Former Tory chancellor Lord Lawson has been named as the chairman of a group campaigning for the UK to leave the EU.
The 83-year-old will chair Vote Leave, one of two groups vying to be the official Out campaign in the EU referendum.
The group's CEO Matthew Elliott, campaign director Dominic Cummings and company secretary Victoria Woodcock are leaving the board.
These changes were previously planned, Vote Leave said.
It said the three members of the executive team would still "attend and contribute to board meetings" and that Mr Elliott and Mr Cummings were still in charge of the campaign.
Some Conservative MPs have expressed reservations about Mr Cummings - a former adviser to Michael Gove, when he was education secretary, who strongly divides opinion amongst Conservatives - BBC political correspondent Chris Mason said.
Asked about the reshuffle, a Vote Leave source said: "It's about making sure we move forward as happy ship with the capacity to expand."
Lord Lawson is also president of the Conservatives for Britain group.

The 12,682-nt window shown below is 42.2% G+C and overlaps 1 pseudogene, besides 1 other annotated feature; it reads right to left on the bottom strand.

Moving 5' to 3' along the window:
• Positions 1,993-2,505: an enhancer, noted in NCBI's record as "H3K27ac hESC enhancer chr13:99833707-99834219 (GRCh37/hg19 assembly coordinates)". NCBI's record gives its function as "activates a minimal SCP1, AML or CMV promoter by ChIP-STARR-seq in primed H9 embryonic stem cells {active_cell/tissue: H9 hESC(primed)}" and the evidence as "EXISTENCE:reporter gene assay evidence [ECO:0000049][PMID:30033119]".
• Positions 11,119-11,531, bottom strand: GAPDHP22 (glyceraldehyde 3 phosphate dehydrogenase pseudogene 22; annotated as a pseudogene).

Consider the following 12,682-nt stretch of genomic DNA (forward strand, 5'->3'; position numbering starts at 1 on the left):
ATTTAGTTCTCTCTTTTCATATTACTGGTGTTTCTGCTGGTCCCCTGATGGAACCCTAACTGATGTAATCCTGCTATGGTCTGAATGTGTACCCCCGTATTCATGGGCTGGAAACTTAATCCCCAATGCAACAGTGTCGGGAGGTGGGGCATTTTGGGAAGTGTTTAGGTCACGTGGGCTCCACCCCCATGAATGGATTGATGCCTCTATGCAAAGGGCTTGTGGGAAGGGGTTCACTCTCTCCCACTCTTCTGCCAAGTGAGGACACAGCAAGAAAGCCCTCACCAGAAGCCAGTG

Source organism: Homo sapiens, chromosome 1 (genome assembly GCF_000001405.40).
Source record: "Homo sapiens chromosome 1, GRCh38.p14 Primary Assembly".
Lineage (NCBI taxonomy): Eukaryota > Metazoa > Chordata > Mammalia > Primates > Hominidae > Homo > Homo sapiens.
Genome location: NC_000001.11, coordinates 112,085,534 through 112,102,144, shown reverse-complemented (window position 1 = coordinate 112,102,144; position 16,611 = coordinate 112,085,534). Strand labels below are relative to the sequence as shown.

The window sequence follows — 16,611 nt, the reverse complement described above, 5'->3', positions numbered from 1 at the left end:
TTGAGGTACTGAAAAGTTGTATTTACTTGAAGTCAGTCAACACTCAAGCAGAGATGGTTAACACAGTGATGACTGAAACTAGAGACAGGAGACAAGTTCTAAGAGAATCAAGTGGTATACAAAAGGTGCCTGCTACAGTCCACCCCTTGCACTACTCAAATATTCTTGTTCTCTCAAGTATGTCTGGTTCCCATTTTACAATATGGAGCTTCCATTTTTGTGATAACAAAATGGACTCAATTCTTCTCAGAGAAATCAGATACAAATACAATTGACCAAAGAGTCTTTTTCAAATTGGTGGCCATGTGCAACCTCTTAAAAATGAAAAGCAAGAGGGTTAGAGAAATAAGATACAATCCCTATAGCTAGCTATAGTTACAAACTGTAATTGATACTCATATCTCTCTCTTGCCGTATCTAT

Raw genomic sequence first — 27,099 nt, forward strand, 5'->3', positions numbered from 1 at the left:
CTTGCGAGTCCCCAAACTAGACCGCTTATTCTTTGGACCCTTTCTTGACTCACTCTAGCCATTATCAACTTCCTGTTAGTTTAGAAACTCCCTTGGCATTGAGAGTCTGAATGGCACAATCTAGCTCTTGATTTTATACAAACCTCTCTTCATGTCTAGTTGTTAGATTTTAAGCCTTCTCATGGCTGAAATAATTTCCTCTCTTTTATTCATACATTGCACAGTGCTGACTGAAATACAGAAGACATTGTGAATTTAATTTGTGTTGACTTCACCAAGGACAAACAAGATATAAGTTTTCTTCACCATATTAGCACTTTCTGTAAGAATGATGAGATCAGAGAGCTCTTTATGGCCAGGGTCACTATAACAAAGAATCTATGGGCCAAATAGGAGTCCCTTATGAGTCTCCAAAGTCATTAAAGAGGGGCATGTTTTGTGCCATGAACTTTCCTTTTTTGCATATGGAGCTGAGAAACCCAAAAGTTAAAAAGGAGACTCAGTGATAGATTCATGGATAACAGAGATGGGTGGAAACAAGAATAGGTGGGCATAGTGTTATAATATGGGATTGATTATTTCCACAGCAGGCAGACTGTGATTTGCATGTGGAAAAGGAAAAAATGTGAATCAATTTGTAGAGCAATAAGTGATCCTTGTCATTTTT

"I am confident that other senior figures will step forward to support the Vote Leave campaign, but I am happy to help the board and campaign team make the appropriate decisions in the crucial weeks ahead," said Lord Lawson.
He replaces Labour donor and home shopping magnate John Mills as Vote Leave's chairman. Mr Mills will become deputy chairman, focusing on the work of the Labour Leave group in targeting centre-left voters.
Vote Leave is competing with Leave.EU to be officially designated as the Out campaign for the UK's in-out referendum.
Leave.EU said the departures of Mr Cummings and Mr Elliott from the board means "major obstacles" to a merger between the groups have been removed.
But speaking on BBC Newsnight, Tory MP Steve Baker, whose Conservatives for Britain group is affiliated to Vote Leave, said he did not think this was possible, because of a "genuine disagreement about strategy and tactics".
"I believe Vote Leave will win the designation, I believe Vote Leave will win the referendum," he added.
Britain Stronger In Europe seized on the shake-up in Vote Leave's management structure to claim the campaign had "descended into all-out farce" and that the "demotion" of John Mills was "the final nail in the coffin for their claims to represent a truly cross-party coalition".